Barnum Sheffield: Rave review of popular circus show at Lyceum Theatre
The show follows the career of P.T. Barnum, the so-called “Prince of Humbug”, and arguably one of the world’s most famous showmen. It spans the time between 1835 and 1890, and recounts a tale of love, loss, and a plentiful amount of musical numbers sprinkled in between. Whilst the play originally premiered in 1980, Barnum is a modern reminder of an old idea - chasing your dreams no matter the cost.
Matthew Walker captivates the audience from the first minute with his wit and charm. He portrays Barnum’s passion with ease, and sings with a natural confidence that is obvious in every musical number. He commands the stage with his vocal ability, topped off with a variety of circus tricks that show his dedication to the craft.
Walker’s vocals are rivalled only by those of his on-stage wife Charity, played by Gina Holmes. Holmes delivers a performance that is a pleasure to watch: her vocals are incredible, and it’s only when her character is missing from the end when the audience realises what an integral part of the show she was.
Holmes’ powerful presence on stage proves that the title of the show does not just refer to the character of P.T. Barnum, but rather the partnership between the husband and wife on stage, showcasing how her story is just as important as his.
Vocals cannot be discussed without mentioning the extraordinary voice of Joanne Shearsby, who plays the Swedish Nightingale, Jenny Lind. Her singing is a breath of fresh air in a show that is jam-packed with lyrical quips and ensemble performances; the beauty of Shearsby’s moment is that it is just her, no chorus necessary.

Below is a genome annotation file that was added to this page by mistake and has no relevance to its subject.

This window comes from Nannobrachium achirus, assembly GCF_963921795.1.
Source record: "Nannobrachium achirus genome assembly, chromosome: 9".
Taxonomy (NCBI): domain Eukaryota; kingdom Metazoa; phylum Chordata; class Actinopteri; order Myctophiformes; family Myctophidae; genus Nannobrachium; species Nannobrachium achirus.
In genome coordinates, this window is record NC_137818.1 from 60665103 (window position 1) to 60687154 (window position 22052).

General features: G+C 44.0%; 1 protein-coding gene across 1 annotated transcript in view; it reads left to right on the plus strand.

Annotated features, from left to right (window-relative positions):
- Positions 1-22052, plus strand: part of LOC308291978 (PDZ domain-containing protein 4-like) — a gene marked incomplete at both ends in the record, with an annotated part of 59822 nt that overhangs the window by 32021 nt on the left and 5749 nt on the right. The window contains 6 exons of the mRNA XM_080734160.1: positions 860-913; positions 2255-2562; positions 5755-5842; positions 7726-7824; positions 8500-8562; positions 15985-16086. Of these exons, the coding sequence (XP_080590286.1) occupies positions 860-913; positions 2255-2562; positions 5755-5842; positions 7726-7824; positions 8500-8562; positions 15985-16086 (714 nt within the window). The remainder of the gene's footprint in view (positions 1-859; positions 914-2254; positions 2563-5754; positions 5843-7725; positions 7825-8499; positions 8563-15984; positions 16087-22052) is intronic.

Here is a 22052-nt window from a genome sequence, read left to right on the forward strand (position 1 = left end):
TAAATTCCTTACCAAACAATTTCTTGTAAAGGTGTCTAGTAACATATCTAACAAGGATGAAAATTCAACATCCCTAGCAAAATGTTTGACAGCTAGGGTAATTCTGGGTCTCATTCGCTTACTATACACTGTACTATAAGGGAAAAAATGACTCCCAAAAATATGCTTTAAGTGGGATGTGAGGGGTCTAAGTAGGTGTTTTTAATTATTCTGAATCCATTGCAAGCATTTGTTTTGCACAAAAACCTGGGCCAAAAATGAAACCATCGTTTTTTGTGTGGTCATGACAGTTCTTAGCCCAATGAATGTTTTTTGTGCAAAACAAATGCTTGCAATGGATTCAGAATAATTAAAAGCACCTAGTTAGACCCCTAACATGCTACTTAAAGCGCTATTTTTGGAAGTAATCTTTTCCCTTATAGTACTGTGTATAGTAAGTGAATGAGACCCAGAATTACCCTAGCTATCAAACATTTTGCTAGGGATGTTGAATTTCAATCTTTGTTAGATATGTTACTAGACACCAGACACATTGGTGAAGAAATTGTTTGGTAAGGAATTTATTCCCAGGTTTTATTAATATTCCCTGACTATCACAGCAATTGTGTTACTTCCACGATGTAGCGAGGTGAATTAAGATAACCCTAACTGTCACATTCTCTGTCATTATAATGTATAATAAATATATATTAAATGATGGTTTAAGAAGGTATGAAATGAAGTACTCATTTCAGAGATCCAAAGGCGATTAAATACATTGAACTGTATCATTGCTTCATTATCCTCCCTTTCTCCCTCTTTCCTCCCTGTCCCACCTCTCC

Credit must be given to the choreography of the show. Between scenes, transitions are concealed by ensemble performances. Whilst props are shuffled around, acrobats are cartwheeling and leaping from one side of the stage to the other. It’s a refreshing distraction from any behind the scenes logistics that would otherwise ruin the immersion.
The stage is excellently crafted with a set that is full of colour and thoughtful props - a memorable favourite being General Tom Thumb’s chair. When the second half of the show becomes black and white, it becomes clear how integral colour was to seeing Barnum’s vision. The cast utilises every inch of the space to perform numbers that are captivating, pulling the audience right into the chaos of the circus.
The show is also a celebration of difference. The cast is a mix of performers both young and old, with each individual bringing their own spark to the show. Zach Rees does an incredible job of giving a big personality to a small character; his portrayal of Tom Thumb is a bright display of young talent and youthful energy.
Overall, the show is a beautiful blend of performances that tell the story of a man chasing the American dream. At its heart, it's a celebration of theatre in all forms, from dance and drama to acrobatics and opera, and a wholesome reminder of the power of imagination.
The show is a STOS Theatre Company.